Expert panelists from across the medical device ecosystem discussed emerging issues in UDI implementation and how their organizations are working to solve them.
When asked about key issues in UDI adoption, Ms. Erin Quencer, Regulatory Health Scientist at FDA’s CDRH explained, “Fully realizing the benefits of the UDI system depends on UDI being integrated into data sources throughout our healthcare system. This, however, requires UDI data to be of high quality, such that all stakeholders in the healthcare community have sufficient confidence in the accuracy and completeness of the data.” Ms. Quencer concluded that “FDA continues to work with labelers on the implementation of UDI requirements, and we are working on both policy and technical items to help ensure the quality and utility of UDI data. We believe it’s important to continue focusing our resources on addressing implementation issues and data quality, especially for higher-risk devices.”
Mr. Rich Kucera, CEO and Co-founder of Symmetric Health Solutions, discussed the value UDI brings to the supply chain in his remarks. He noted, “Everywhere from rural community health systems to large multistate integrated delivery networks (IDNs) are really looking at UDI right now as a global source of truth as it pertains to the supplies that they procure throughout the supply chain into clinical operations.”
When asked about the role that provider organizations can play in increasing consistent adoption of UDI with suppliers, Mr. Dennis Black, Program Director at Becton, Dickinson & Company, answered, “I think that it’s important for healthcare providers to commit to using the unique device identification information that we have. Some of the participants on this call are effectively using UDI and have a vision of how they’d like to use it going forward. I think we really need to see more of that. I think it’s really going to require a committed use of UDI on the part of the healthcare providers for us to really get value from this.”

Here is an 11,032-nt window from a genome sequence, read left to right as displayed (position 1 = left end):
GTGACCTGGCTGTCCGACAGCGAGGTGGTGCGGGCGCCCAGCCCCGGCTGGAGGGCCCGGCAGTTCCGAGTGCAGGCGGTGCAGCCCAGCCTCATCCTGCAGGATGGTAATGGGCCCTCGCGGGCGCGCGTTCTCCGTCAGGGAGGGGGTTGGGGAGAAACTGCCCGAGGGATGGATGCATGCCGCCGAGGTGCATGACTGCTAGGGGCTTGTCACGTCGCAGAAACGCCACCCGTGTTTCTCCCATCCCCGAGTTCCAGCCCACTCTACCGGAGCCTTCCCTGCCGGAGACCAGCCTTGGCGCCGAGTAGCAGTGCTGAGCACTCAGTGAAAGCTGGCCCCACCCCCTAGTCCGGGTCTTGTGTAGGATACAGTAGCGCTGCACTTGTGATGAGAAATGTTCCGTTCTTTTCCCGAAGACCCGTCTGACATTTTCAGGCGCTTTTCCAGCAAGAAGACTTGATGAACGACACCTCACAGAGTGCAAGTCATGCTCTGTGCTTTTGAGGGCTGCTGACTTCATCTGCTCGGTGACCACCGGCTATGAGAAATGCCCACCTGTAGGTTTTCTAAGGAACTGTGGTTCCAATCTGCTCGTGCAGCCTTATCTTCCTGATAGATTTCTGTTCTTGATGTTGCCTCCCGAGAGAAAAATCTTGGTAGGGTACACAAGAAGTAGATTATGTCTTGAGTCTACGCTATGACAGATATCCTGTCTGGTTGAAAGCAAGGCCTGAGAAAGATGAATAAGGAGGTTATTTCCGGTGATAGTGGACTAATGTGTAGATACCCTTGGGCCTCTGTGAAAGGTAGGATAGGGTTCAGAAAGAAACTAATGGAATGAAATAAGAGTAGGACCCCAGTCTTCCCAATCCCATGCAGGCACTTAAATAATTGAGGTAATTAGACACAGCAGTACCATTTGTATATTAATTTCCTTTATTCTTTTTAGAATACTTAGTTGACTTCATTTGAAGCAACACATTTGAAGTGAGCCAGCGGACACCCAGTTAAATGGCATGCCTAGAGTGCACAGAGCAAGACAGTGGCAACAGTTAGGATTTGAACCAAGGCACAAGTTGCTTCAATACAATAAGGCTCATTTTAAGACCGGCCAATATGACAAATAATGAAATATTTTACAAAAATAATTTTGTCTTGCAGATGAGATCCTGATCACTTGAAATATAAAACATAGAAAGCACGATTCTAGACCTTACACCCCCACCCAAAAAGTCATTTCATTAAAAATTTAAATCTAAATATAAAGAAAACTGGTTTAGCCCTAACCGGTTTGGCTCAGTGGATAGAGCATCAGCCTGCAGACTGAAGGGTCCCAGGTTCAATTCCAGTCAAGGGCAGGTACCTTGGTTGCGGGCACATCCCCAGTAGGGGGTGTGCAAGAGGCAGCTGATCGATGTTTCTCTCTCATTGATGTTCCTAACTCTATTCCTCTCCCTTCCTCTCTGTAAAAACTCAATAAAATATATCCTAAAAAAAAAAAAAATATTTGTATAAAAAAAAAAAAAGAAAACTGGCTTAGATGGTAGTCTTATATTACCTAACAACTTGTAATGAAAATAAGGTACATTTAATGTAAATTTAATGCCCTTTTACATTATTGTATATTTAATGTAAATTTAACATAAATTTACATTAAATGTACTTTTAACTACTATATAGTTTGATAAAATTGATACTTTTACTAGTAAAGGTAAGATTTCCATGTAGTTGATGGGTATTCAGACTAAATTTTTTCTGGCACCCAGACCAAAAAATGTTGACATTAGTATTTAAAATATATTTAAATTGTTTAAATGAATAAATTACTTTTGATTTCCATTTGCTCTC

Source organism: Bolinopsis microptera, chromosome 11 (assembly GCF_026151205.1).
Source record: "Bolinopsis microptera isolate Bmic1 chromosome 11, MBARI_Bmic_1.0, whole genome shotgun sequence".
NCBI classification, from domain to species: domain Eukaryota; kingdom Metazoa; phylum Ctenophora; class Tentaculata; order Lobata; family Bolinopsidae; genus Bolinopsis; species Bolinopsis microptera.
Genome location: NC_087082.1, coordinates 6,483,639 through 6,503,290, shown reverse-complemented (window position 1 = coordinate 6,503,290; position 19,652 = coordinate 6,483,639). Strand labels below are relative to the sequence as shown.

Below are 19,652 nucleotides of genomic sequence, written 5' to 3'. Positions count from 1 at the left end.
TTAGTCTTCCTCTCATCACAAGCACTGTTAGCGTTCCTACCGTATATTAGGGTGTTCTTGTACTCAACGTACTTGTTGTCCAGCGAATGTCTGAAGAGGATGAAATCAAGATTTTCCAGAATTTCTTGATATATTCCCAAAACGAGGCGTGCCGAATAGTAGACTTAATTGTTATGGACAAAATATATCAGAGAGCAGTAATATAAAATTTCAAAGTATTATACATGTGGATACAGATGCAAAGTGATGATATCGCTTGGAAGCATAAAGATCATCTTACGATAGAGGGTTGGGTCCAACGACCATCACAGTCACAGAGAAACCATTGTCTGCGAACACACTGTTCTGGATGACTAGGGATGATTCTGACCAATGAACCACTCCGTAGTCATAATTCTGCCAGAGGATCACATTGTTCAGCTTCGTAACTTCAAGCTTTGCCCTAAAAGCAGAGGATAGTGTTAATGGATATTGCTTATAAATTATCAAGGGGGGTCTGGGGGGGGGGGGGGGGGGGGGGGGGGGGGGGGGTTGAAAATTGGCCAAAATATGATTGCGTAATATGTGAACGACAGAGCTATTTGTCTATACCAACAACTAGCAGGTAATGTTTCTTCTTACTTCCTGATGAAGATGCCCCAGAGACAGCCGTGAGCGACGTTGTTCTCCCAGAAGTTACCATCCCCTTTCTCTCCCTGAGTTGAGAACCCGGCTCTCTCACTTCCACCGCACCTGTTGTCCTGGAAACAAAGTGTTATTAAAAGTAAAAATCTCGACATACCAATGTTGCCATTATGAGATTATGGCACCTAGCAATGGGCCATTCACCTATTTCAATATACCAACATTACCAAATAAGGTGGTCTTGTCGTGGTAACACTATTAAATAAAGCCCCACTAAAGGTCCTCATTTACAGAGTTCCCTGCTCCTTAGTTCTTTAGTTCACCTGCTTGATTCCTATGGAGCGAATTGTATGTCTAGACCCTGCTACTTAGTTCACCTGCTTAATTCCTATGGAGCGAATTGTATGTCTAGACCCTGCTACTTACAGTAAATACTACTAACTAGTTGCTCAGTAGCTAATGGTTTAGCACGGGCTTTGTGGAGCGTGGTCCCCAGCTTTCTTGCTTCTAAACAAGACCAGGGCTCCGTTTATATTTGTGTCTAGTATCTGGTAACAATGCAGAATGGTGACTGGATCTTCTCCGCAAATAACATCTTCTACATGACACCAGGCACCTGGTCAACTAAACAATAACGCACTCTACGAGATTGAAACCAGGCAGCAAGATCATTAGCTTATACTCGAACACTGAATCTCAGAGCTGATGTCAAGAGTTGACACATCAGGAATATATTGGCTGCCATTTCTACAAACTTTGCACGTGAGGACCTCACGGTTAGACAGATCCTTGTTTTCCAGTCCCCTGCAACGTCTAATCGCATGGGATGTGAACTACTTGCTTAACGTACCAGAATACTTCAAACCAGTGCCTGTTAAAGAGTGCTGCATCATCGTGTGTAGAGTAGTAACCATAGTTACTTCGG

Mr. Mike Schiller, Senior Director of Supply Chain for the American Hospital Association (AHA), offered several key points from the supply chain perspective. He discussed the way the COVID-19 pandemic amplified the potential benefit of UDI implementation. “Additional emergency emerging issues have come about as a result of COVID-19,” said Schiller. ”Those would be lack of transparency, utilization, data analytics, and the ability to effectively and efficiently identify recalls, patients affected by the products, as well as the products and their locations. If you look at each one of those emerging issues, UDI is a common denominator to moving each of these forward and achieving the results that we hope to achieve in transparency, utilization data, and efficient recall processes.”
Mr. Chris Muir, Director, Standards Division at the Office of the National Coordinator for Health Information Technology (ONC), discussed the importance of UDI for clinicians to be fully informed while making decisions about their patients’ healthcare. “The bottom line is that the UDI inclusion and certification is aimed at delivering information to clinicians so that they can know what devices their patients have implanted, whether or not those devices are active, and are able to use that information to deliver safer, more effective care.”